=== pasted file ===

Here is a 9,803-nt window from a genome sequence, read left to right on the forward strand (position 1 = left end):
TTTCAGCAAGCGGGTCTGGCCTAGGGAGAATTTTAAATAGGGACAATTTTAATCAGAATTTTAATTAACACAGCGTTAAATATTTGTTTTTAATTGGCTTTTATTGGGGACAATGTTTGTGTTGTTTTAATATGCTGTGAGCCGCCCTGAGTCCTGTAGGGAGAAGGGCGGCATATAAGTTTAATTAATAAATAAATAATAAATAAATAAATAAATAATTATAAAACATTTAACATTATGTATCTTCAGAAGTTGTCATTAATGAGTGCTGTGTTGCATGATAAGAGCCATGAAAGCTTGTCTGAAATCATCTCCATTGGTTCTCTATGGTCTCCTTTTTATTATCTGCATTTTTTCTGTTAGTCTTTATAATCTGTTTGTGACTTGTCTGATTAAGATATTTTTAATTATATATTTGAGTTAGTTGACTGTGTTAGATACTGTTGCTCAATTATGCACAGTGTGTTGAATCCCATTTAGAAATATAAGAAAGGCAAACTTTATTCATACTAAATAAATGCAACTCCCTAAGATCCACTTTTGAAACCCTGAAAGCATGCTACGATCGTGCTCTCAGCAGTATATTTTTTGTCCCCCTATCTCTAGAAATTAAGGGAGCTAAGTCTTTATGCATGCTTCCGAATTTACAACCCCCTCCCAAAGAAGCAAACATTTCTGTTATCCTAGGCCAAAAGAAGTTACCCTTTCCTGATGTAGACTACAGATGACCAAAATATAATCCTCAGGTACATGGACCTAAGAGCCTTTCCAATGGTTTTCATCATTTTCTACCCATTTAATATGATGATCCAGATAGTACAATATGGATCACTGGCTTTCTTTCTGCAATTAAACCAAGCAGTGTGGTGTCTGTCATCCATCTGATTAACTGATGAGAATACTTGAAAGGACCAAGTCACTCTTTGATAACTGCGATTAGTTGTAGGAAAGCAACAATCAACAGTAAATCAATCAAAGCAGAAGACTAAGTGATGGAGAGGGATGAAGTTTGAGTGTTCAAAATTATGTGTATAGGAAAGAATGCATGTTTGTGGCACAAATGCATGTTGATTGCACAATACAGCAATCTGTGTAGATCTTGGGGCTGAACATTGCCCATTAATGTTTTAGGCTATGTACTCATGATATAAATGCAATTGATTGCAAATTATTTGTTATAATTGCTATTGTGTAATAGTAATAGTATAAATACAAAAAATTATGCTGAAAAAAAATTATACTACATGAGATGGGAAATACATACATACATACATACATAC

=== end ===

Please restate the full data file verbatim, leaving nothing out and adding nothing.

Here is a 9,803-nt window from a genome sequence, read left to right on the forward strand (position 1 = left end):
TTTCAGCAAGCGGGTCTGGCCTAGGGAGAATTTTAAATAGGGACAATTTTAATCAGAATTTTAATTAACACAGCGTTAAATATTTGTTTTTAATTGGCTTTTATTGGGGACAATGTTTGTGTTGTTTTAATATGCTGTGAGCCGCCCTGAGTCCTGTAGGGAGAAGGGCGGCATATAAGTTTAATTAATAAATAAATAATAAATAAATAAATAAATAATTATAAAACATTTAACATTATGTATCTTCAGAAGTTGTCATTAATGAGTGCTGTGTTGCATGATAAGAGCCATGAAAGCTTGTCTGAAATCATCTCCATTGGTTCTCTATGGTCTCCTTTTTATTATCTGCATTTTTTCTGTTAGTCTTTATAATCTGTTTGTGACTTGTCTGATTAAGATATTTTTAATTATATATTTGAGTTAGTTGACTGTGTTAGATACTGTTGCTCAATTATGCACAGTGTGTTGAATCCCATTTAGAAATATAAGAAAGGCAAACTTTATTCATACTAAATAAATGCAACTCCCTAAGATCCACTTTTGAAACCCTGAAAGCATGCTACGATCGTGCTCTCAGCAGTATATTTTTTGTCCCCCTATCTCTAGAAATTAAGGGAGCTAAGTCTTTATGCATGCTTCCGAATTTACAACCCCCTCCCAAAGAAGCAAACATTTCTGTTATCCTAGGCCAAAAGAAGTTACCCTTTCCTGATGTAGACTACAGATGACCAAAATATAATCCTCAGGTACATGGACCTAAGAGCCTTTCCAATGGTTTTCATCATTTTCTACCCATTTAATATGATGATCCAGATAGTACAATATGGATCACTGGCTTTCTTTCTGCAATTAAACCAAGCAGTGTGGTGTCTGTCATCCATCTGATTAACTGATGAGAATACTTGAAAGGACCAAGTCACTCTTTGATAACTGCGATTAGTTGTAGGAAAGCAACAATCAACAGTAAATCAATCAAAGCAGAAGACTAAGTGATGGAGAGGGATGAAGTTTGAGTGTTCAAAATTATGTGTATAGGAAAGAATGCATGTTTGTGGCACAAATGCATGTTGATTGCACAATACAGCAATCTGTGTAGATCTTGGGGCTGAACATTGCCCATTAATGTTTTAGGCTATGTACTCATGATATAAATGCAATTGATTGCAAATTATTTGTTATAATTGCTATTGTGTAATAGTAATAGTATAAATACAAAAAATTATGCTGAAAAAAAATTATACTACATGAGATGGGAAATACATACATACATACATACATAC